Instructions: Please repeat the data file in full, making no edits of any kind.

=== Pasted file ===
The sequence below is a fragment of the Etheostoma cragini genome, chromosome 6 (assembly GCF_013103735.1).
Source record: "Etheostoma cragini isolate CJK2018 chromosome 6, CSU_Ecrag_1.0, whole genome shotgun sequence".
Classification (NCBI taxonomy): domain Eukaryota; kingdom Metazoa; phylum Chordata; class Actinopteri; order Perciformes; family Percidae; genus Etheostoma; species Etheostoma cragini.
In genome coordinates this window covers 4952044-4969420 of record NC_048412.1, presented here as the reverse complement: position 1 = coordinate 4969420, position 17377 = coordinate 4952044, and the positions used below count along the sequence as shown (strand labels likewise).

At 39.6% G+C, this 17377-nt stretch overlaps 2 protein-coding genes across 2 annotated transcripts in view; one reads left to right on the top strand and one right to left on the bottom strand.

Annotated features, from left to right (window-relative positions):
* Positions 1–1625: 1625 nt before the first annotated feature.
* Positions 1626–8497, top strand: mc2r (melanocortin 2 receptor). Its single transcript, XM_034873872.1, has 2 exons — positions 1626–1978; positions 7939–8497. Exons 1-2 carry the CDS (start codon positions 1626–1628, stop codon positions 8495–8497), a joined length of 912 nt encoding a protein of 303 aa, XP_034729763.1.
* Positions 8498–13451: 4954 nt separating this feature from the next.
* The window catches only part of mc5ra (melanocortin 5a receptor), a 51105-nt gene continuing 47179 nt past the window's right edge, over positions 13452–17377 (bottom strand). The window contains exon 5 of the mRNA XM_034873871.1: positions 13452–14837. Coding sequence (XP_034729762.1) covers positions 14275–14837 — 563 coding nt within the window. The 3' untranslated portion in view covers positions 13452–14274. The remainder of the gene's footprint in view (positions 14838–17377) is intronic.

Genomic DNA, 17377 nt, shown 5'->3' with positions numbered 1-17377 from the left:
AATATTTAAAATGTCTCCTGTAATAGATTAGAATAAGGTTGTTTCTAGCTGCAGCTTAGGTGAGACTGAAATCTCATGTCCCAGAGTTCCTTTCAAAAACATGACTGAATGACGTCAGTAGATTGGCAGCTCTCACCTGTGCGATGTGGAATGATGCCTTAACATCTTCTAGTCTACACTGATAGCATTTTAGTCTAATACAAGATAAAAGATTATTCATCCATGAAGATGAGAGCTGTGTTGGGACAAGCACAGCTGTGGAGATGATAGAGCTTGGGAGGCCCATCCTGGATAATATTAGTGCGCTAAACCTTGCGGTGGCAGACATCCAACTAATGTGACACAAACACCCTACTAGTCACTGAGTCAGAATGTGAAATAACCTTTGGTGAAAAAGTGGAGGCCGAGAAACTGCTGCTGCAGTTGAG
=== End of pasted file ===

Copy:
The sequence below is a fragment of the Etheostoma cragini genome, chromosome 6 (assembly GCF_013103735.1).
Source record: "Etheostoma cragini isolate CJK2018 chromosome 6, CSU_Ecrag_1.0, whole genome shotgun sequence".
Classification (NCBI taxonomy): domain Eukaryota; kingdom Metazoa; phylum Chordata; class Actinopteri; order Perciformes; family Percidae; genus Etheostoma; species Etheostoma cragini.
In genome coordinates this window covers 4952044-4969420 of record NC_048412.1, presented here as the reverse complement: position 1 = coordinate 4969420, position 17377 = coordinate 4952044, and the positions used below count along the sequence as shown (strand labels likewise).

At 39.6% G+C, this 17377-nt stretch overlaps 2 protein-coding genes across 2 annotated transcripts in view; one reads left to right on the top strand and one right to left on the bottom strand.

Annotated features, from left to right (window-relative positions):
* Positions 1–1625: 1625 nt before the first annotated feature.
* Positions 1626–8497, top strand: mc2r (melanocortin 2 receptor). Its single transcript, XM_034873872.1, has 2 exons — positions 1626–1978; positions 7939–8497. Exons 1-2 carry the CDS (start codon positions 1626–1628, stop codon positions 8495–8497), a joined length of 912 nt encoding a protein of 303 aa, XP_034729763.1.
* Positions 8498–13451: 4954 nt separating this feature from the next.
* The window catches only part of mc5ra (melanocortin 5a receptor), a 51105-nt gene continuing 47179 nt past the window's right edge, over positions 13452–17377 (bottom strand). The window contains exon 5 of the mRNA XM_034873871.1: positions 13452–14837. Coding sequence (XP_034729762.1) covers positions 14275–14837 — 563 coding nt within the window. The 3' untranslated portion in view covers positions 13452–14274. The remainder of the gene's footprint in view (positions 14838–17377) is intronic.

Genomic DNA, 17377 nt, shown 5'->3' with positions numbered 1-17377 from the left:
AATATTTAAAATGTCTCCTGTAATAGATTAGAATAAGGTTGTTTCTAGCTGCAGCTTAGGTGAGACTGAAATCTCATGTCCCAGAGTTCCTTTCAAAAACATGACTGAATGACGTCAGTAGATTGGCAGCTCTCACCTGTGCGATGTGGAATGATGCCTTAACATCTTCTAGTCTACACTGATAGCATTTTAGTCTAATACAAGATAAAAGATTATTCATCCATGAAGATGAGAGCTGTGTTGGGACAAGCACAGCTGTGGAGATGATAGAGCTTGGGAGGCCCATCCTGGATAATATTAGTGCGCTAAACCTTGCGGTGGCAGACATCCAACTAATGTGACACAAACACCCTACTAGTCACTGAGTCAGAATGTGAAATAACCTTTGGTGAAAAAGTGGAGGCCGAGAAACTGCTGCTGCAGTTGAG